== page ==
It is worth noting that Jodi Rell of Connecticut, who ran on ethics and education, and who, as Lt. Governor, succeeded her governor following his indictment, was overwhelmingly re-elected. Sarah Palin of Alaska, who first came to statewide attention by challenging the propriety of her own party’s representatives on Alaska’s Oil and Gas Conservation Commission, was a surprise primary and general election winner.
Yet in Alabama and Illinois – where rumors of investigations floated around during the primary and general elections – neither female challenger came close to victory.
Standing up for education, the environment and healthcare highlight a woman candidate’s empathy but may not add to her overall appeal. After all, voters expect her to be good on these issues.
One surprising set of comments focused on endorsements and the issue of reproductive choice. Almost all those interviewed confirmed that the issue no longer packs the ballot box punch that it once did for women candidates.
Republican women candidates also reported that they believed pro- choice groups were indeed partisan, giving preference to male or female Democratic candidates. These Republican women do not believe the groups fairly considered their pro-choice voting records or activism when making their endorsements.
As one candidate said, “At some point, partisanship trumps gender.” The candidate cautioned that being a woman with a record of “pro- choice” support is no guarantee you’ll get a seal of approval from pro- choice groups.
Another non-incumbent reported that anything short of a 100 percent, pro-choice voting record – she had supported parental notification – was an instant green light for the women’s groups to support the Democrat, even if the Democrat was a man.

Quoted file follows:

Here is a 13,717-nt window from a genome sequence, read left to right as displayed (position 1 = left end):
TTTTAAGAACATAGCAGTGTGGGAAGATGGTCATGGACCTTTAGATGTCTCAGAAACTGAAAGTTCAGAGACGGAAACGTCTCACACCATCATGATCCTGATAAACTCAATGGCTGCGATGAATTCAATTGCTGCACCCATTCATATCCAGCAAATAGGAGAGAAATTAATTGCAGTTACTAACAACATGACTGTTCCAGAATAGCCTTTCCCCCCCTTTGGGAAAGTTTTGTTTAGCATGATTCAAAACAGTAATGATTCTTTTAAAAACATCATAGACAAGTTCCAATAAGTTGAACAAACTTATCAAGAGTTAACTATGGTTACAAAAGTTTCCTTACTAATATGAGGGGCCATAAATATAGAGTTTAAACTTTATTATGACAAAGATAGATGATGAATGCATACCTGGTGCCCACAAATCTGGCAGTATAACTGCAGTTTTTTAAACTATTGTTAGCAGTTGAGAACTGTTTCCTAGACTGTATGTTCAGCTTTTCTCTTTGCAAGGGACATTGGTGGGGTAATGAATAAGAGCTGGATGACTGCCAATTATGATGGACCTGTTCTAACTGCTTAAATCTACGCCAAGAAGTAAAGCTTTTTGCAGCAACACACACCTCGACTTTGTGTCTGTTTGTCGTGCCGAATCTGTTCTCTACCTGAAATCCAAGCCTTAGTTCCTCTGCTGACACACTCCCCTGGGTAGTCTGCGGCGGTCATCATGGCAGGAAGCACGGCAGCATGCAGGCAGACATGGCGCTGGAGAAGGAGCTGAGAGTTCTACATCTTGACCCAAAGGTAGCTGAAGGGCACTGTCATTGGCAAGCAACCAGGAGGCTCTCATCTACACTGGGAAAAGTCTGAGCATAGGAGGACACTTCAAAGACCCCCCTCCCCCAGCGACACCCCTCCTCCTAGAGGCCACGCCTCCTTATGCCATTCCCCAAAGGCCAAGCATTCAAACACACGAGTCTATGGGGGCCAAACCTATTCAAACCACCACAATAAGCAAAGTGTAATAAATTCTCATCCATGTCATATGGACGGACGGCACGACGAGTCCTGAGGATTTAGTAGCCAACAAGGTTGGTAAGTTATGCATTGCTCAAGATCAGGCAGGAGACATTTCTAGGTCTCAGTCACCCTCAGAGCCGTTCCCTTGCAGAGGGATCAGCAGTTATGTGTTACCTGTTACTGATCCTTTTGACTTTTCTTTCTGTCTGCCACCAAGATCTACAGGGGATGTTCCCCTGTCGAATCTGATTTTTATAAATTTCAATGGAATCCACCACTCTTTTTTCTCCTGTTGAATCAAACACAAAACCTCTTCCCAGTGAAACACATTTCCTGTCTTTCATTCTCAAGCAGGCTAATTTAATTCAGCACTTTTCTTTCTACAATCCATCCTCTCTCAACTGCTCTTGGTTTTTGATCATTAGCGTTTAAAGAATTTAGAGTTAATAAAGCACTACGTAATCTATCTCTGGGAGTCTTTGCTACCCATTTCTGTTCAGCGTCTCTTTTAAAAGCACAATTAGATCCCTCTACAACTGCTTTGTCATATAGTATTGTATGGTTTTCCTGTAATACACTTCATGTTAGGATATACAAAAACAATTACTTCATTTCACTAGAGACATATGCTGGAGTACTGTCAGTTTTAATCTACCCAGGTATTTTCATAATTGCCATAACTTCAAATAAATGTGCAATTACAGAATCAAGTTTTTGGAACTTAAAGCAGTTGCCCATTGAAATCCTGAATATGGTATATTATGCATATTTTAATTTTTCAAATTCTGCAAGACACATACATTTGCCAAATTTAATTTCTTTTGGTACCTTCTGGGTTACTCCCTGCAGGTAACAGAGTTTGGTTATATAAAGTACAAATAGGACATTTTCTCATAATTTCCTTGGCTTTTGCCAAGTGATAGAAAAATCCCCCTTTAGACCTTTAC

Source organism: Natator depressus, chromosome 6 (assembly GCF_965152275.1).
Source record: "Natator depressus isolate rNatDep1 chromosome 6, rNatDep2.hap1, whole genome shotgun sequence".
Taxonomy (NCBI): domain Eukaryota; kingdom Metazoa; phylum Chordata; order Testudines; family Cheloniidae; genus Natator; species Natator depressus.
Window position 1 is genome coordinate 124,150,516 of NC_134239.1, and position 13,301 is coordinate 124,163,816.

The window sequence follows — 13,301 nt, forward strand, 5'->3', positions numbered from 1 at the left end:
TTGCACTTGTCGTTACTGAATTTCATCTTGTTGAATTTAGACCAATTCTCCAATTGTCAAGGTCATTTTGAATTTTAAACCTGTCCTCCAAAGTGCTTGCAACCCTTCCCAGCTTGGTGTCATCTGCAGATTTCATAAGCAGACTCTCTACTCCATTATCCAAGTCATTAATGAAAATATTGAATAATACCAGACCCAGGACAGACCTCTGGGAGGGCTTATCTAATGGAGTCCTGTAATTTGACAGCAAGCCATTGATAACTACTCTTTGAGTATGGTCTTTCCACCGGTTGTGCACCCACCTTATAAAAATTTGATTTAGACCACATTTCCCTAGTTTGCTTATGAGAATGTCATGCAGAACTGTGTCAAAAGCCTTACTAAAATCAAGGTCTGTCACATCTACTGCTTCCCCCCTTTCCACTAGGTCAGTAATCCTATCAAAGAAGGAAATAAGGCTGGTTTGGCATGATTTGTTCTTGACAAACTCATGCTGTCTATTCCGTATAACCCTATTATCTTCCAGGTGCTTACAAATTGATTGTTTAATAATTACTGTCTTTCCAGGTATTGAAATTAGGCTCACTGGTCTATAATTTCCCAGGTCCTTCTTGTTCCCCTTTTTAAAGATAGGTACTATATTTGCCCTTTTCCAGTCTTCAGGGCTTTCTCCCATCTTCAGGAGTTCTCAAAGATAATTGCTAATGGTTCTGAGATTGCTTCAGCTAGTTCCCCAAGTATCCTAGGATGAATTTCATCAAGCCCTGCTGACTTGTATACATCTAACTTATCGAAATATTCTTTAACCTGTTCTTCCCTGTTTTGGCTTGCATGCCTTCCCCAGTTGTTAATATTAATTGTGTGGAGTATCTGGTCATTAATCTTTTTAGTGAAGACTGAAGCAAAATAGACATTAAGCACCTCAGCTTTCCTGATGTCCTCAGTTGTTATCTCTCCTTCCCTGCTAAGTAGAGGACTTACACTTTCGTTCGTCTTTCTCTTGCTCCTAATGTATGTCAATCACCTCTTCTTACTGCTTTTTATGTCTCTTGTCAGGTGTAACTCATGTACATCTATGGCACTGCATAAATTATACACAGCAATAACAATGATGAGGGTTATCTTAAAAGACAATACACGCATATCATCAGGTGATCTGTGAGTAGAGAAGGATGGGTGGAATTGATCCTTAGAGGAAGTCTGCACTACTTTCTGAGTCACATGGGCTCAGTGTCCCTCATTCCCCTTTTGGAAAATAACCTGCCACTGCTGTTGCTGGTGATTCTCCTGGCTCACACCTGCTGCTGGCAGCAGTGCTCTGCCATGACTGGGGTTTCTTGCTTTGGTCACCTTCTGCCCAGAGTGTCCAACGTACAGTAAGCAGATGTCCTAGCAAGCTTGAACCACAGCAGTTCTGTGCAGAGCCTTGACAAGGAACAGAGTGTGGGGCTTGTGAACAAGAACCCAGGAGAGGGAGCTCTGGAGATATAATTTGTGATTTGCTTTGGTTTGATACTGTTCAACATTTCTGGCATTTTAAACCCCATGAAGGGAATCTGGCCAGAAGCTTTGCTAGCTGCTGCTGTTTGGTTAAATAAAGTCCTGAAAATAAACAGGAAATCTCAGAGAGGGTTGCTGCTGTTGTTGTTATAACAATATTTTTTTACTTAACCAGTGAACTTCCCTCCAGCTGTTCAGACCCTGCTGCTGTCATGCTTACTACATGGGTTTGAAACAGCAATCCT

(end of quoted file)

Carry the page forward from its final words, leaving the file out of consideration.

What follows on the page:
- Up-End The Stereotype. No woman should expect to become governor without demonstrating her money management skills. Leadership on a Budget or Appropriations Committee, crafting a solution for a local government financial crisis or designing a new funding mechanism are all opportunities to make this point.
Beware The Tax And Fee Votes. Women who serve in legislatures must be mindful that tax and fee votes are political attacks in waiting. While they may be responsible public policy, voting to raise a fee or increase a tax means you must develop a set of votes or policies that counter the notion that you are a “tax and spender.”
- Annual Award For Best Cost Saving Idea. Show your concern for careful use of taxpayer dollars by recognizing people who find ways to save the state money.
- Don’t Polish Your Halo Yet. Despite the presumption voters make that women are more ethical than men, it’s a long way down off that pedestal. More and more frequently, campaigns against a woman begin with an assault on her integrity that is designed to eliminate her virtue advantage. Be forthright if the public believes you have made a mistake and respond quickly.
- The Warrior Princess Is A Warrior. In order to be an education warrior or an environmental champion, you must win a debate, a vote or a fight. Activists are looking for leaders. Pick a worthy opponent so the victory is meaningful, visible and defines you as strong.